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Jeffery John "Jeff" Hanneman (born January 31, 1964) is a guitarist and a founding member of the American thrash metal band Slayer. Hanneman grew up in Los Angeles in a family of war veterans, and his fascination with warfare is attributed to his upbringing. His interest in the subject of war pertains to much of his lyrical material including the song "Angel of Death".

Influenced by punk music growing up, Hanneman stated that the genre influenced Slayer's sound to make and create a faster and more aggressive approach. Hanneman has contributed both lyrical and musical material to every Slayer album and wrote the songs "Raining Blood", "War Ensemble", "Seasons in the Abyss" and "Angel of Death", which are played at almost every live Slayer show. He has his own signature guitar, the ESP Jeff Hanneman Signature model.

Biography

Hanneman was born in Oakland and grew up in Long Beach, Californiamarker, in a family containing several war veterans: his father fought in Normandy during World War II and his brothers in Vietnam; so warfare was a common conversation topic at the dinner table. War films were popular on TV at the time, and Hanneman often joined his brothers in constructing and coloring tank and plane models. His interest in warfare and military history is attributed to his upbringing.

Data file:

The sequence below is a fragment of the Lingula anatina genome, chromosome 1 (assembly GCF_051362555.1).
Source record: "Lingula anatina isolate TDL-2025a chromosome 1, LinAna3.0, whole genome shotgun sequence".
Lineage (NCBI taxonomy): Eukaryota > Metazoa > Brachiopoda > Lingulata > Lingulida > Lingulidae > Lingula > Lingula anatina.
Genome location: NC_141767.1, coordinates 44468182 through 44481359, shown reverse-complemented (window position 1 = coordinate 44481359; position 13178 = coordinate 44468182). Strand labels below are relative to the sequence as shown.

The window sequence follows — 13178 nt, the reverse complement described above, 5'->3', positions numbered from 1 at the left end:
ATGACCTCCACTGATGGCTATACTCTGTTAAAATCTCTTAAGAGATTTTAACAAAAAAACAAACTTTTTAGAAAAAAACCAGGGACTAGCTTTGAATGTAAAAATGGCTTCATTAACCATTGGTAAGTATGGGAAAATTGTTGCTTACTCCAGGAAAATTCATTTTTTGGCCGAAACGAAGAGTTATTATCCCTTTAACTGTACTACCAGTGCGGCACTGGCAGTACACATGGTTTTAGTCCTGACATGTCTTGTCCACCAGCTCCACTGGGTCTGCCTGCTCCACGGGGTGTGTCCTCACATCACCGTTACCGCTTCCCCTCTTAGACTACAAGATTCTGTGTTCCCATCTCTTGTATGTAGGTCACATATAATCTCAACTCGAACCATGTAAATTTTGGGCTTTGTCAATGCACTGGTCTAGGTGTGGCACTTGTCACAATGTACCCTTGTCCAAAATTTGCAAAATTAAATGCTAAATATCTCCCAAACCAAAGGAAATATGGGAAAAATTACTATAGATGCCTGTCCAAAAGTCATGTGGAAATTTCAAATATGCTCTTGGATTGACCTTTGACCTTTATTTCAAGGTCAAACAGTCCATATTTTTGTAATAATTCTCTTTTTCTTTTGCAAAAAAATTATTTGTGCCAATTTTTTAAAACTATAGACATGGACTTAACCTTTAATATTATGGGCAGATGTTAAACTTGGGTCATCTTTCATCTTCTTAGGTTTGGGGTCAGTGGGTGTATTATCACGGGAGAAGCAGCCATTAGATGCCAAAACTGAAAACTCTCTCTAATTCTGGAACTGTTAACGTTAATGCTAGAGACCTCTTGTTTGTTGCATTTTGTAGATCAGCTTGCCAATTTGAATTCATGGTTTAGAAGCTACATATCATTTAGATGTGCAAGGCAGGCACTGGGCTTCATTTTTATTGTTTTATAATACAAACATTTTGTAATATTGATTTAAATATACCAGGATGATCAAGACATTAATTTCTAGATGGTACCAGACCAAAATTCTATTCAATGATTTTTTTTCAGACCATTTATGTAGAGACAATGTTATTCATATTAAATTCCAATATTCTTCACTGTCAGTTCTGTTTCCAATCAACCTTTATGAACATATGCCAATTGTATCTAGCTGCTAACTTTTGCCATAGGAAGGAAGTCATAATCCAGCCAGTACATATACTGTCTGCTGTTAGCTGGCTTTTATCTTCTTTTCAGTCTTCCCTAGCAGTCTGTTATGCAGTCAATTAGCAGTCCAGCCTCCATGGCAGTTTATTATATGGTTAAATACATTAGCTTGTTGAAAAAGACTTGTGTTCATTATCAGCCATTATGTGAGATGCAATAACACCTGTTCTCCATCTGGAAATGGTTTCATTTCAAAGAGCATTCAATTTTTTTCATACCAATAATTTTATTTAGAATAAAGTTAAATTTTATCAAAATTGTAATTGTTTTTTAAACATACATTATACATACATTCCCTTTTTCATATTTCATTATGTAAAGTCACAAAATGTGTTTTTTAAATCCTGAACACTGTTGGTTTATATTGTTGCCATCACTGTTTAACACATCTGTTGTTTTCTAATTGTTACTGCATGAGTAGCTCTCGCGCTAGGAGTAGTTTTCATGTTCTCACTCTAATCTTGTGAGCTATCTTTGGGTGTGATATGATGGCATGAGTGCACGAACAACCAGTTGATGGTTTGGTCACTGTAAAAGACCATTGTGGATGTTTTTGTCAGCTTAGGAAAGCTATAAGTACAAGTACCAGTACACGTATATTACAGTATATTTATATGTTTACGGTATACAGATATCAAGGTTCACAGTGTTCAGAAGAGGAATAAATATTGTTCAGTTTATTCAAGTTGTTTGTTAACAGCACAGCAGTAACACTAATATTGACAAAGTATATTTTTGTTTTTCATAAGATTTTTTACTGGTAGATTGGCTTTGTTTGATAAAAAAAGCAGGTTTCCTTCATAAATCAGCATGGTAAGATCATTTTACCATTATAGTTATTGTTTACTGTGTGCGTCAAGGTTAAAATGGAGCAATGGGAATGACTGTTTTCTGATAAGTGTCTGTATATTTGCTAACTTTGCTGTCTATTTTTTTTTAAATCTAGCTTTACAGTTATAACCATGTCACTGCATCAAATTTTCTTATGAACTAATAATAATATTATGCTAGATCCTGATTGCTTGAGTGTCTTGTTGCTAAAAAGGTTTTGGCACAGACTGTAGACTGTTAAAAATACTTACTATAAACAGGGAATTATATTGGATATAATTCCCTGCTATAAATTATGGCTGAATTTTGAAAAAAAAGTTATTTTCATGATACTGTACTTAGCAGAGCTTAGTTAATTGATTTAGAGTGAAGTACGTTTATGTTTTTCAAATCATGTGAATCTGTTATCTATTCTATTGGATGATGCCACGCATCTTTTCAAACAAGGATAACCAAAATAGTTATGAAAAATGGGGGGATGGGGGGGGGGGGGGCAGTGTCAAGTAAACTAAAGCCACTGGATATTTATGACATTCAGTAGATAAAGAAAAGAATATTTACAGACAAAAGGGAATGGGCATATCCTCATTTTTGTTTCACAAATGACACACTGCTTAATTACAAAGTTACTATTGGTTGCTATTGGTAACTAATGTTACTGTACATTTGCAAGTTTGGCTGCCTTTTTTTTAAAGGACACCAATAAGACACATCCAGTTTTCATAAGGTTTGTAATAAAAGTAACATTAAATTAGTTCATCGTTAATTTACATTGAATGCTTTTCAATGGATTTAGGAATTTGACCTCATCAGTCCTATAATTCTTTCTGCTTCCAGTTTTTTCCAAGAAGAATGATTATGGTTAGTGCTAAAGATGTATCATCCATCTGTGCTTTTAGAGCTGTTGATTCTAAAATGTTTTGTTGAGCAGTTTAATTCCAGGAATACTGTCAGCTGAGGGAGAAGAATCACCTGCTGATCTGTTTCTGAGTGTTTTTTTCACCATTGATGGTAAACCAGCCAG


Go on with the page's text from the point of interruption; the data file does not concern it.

Hanneman approached Kerry King in 1981, when King was auditioning for a band. After the try-out session, the two guitarists started talking and playing Iron Maiden and Judas Priest songs. Slayer was born when King asked "Why don't we start our own band?", to which Hanneman replied "...Fuck yeah!". In 1982, Hanneman, Dave Lombardo and Suicidal Tendencies's guitarist Rocky George had a brief punk side project called "Pap Smear" - the band due to start recording when Hanneman was advised to avoid the side project by Slayer's producer, Rick Rubin, who is quoted as saying "Ahhhh, don’t do it, man — this is the kind of thing that breaks bands up!" Hanneman took Rubin's advice, and later used two of the songs on Slayer's 1996 album Undisputed Attitude.

In 1997 Hanneman married Kathryn , whom he had met in the early 1980s. The couple have no children and live in Los Angeles, forty minutes away from King. Kathryn stays at home when Slayer tours; Hanneman claims to prefer this, saying that when he comes home, she's "all brand new again". Kathryn has toured with the band twice in twenty years.

Hanneman and Slayer vocalist Tom Araya are reformed cocaine and pill abusers. They decided to quit when they realised "this can lead to only death or something, this is going too far". Both Araya and Hanneman restrict themselves to drinking beer. Hanneman's favorite brand is Heineken lager; he can often be seen with the drink backstage and in publicity photos. During The Unholy Alliance Chapter II tour, Hanneman was seen playing a guitar with a Heineken logo, but it says Hanneman instead of Heineken as a custom finish. In the new issue of Guitar World, Hanneman can be seen with a newer version of his Heineken logo guitar, with death head Nazi emblem between the two laurels.

Interest in National Socialist History

The Knight's Cross